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RELATION OF BIRDS TO GRAIN APHIDES.
By W. L. MCATEE,
Assistant Biologist, Biological Survey.
Several species of aphides or plant lice habitually feed on growing cereal crops. None of them ever attracted much attention in the United States, however, until the first serious outbreak, in 1890, of an imported species (Toxoptera graminum) now commonly known as the "green bug." Widespread and disastrous irruptions of the green bug occurred also in 1901, 1903, and 1907. In the last-named year the wheat and oat crops of Kansas, Oklahoma, and Texas fell about 50,000,000 bushels short of the average.1
In 1909 grain aphides were excessively abundant and injurious in parts of North Carolina. One badly infested locality near WinstonSalem was visited by the writer for the purpose of learning the relations of birds to the pests. Here the birds in the grainfields were studied daily from March 29 to April 4, and more than 150 stomachs, representing 13 species, were collected for detailed examination. Most of the investigation was made on the farm of Mr. G. W. Hinshaw, to whom acknowledgment of many courtesies is due.
DESCRIPTION OF THE OUTBREAK.
The writer's visit immediately followed a period of hard driving rain, during which the number of aphides was very materially reduced. Some rye plants that had been sheltered by a tobacco barn in course of construction were pointed out as typical of conditions before the rain. These plants bore from 60 to 75 aphides each. Unsheltered plants, however, as was learned by test counts in various parts of the 100 acres of young wheat and rye on the farm, bore on the average not more than one aphis each. An oat field some miles away, which probably was not reached by the heavy rains, was very densely populated with aphides, and as the result of their attacks most of the plants had turned reddish or brown.
1 Bul. 110, U. S. Bur. Entomology, p. 40, 1912.
APHIDES PARTICIPATING IN THE OUTBREAK.
While the green bug was well represented on the grain plants, it was not the most abundant species. That rank was taken by another common and widely distributed species (Macrosiphum granaria). Still another aphis (Siphocoryne avena), often referred to as the European grain louse, was present. While these two species undoubtedly are injurious to growing grain and sometimes destroy parts of fields where they become extremely abundant, it seems well established that their power of destruction is greatly inferior to that of the green bug (Toxoptera). Whether the latter has a toxic effect upon the plants or whether its greater harmfulness is due to some other cause, observations and the experiments thus far performed show that Toxoptera, although smaller than Macrosiphum, is much more destructive to the host plants.1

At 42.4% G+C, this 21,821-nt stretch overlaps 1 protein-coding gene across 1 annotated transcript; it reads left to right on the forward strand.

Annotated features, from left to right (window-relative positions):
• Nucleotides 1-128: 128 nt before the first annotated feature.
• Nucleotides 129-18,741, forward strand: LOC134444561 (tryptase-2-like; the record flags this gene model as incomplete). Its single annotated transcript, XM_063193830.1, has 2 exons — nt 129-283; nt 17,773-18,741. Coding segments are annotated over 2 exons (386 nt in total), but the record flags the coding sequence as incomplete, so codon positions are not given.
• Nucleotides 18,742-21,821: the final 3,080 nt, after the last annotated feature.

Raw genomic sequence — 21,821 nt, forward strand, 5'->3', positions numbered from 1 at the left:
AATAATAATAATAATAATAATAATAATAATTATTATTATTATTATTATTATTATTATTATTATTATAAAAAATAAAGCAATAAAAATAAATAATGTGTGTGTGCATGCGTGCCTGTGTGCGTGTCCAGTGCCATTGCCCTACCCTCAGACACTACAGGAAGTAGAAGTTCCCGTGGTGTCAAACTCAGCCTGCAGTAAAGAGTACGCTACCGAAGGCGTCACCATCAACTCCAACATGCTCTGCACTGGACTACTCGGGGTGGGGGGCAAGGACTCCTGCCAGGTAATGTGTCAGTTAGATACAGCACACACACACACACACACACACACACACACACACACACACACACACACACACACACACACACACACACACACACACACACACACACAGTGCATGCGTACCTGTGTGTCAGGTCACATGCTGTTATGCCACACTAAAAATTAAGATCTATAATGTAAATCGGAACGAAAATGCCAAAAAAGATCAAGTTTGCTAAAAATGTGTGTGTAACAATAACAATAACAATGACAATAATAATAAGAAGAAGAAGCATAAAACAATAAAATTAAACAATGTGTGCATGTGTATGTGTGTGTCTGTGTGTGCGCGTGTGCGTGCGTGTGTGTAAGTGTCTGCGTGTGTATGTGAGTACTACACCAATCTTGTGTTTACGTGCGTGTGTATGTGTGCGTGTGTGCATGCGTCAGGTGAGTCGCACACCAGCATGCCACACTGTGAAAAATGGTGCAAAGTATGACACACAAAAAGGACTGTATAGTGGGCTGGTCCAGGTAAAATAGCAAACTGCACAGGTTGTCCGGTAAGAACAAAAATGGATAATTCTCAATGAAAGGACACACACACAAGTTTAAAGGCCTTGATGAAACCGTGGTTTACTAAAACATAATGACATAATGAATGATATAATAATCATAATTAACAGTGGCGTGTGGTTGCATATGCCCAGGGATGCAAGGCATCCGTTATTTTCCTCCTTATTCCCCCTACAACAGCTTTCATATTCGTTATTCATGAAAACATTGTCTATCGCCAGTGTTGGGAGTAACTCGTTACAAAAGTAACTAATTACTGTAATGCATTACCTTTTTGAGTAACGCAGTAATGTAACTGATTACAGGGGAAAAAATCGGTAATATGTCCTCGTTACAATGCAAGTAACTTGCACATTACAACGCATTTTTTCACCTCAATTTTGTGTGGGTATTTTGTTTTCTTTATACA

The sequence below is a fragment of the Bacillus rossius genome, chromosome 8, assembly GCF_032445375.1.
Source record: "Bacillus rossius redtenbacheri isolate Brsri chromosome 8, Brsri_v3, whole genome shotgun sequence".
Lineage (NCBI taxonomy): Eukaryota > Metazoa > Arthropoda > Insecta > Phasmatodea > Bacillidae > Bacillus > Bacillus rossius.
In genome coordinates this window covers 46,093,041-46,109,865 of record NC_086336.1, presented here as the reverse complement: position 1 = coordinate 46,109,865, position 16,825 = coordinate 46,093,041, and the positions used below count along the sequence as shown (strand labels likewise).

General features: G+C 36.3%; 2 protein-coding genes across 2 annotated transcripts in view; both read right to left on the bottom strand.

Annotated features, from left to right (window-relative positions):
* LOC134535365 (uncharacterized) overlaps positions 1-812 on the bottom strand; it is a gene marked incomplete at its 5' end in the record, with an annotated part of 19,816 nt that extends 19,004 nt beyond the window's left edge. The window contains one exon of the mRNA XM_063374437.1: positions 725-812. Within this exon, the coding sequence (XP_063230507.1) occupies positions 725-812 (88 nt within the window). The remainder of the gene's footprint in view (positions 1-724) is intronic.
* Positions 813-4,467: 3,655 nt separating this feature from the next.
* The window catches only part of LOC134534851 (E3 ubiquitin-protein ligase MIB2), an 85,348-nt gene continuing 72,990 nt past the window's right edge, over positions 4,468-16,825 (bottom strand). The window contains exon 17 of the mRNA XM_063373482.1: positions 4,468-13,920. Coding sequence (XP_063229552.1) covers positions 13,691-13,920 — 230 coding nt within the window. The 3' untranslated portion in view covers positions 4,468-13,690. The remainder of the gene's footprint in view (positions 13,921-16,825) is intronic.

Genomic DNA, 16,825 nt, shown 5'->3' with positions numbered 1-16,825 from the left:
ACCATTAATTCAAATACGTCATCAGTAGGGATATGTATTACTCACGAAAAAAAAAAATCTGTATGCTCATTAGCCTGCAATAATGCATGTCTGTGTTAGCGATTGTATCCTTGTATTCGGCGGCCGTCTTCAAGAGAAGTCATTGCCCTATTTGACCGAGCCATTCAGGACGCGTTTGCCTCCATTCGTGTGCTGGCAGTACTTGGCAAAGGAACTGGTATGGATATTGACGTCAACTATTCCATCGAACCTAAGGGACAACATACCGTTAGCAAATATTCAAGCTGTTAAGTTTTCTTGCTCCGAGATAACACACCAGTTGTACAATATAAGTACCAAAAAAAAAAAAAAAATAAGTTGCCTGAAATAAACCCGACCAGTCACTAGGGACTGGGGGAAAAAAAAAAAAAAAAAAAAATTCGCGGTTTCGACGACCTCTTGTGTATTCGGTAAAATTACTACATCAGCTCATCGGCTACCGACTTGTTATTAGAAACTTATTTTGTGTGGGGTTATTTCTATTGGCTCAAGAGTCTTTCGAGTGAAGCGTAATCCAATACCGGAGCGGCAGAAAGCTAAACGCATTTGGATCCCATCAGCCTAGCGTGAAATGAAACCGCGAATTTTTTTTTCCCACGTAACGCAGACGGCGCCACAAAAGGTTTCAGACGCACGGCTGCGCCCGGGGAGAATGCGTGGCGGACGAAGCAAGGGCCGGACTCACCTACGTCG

EXAMINATION OF BIRD STOMACHS.
The discrepancy in economic importance of the aphides concerned in the infestation made it desirable to learn, if possible, the exact numbers of Toxoptera eaten by the birds. Much time was spent in seeking a practicable method of distinguishing the three genera of aphides in the condition in which they were found in the bird stomachs. The attempt was unsuccessful, however, and consultations with specialists revealed the fact that they could not separate all, or even the good specimens, without an entirely disproportionate expenditure of time and effort. Nor is this surprising when we reflect that any of the stomachs might contain a mixture of all stages, from the smallest young to the perfect adults of all three genera. Moreover, plant lice are so extremely fragile that the greater number in almost every stomach were ground up beyond specific recognition. We were forced, therefore, to be content with a simple enumeration of the specimens and the knowledge that probably all of them belonged to one or another of the genera of grain aphides. However, among the adult specimens in more perfect condition all three of the species mentioned above were definitely identified.
While it is unfortunate that we are unable to state in exact terms the relation of birds to the more injurious Toxoptera, we run no risk of mistake as to the economic value of the birds, because all of the aphides are injurious, and birds preying upon them must be given credit for good work.
1 Bul. Univ. Kans., Vol. IX, No. 2, p. 98, 1909.
RECORD OF THE BIRDS BY SPECIES.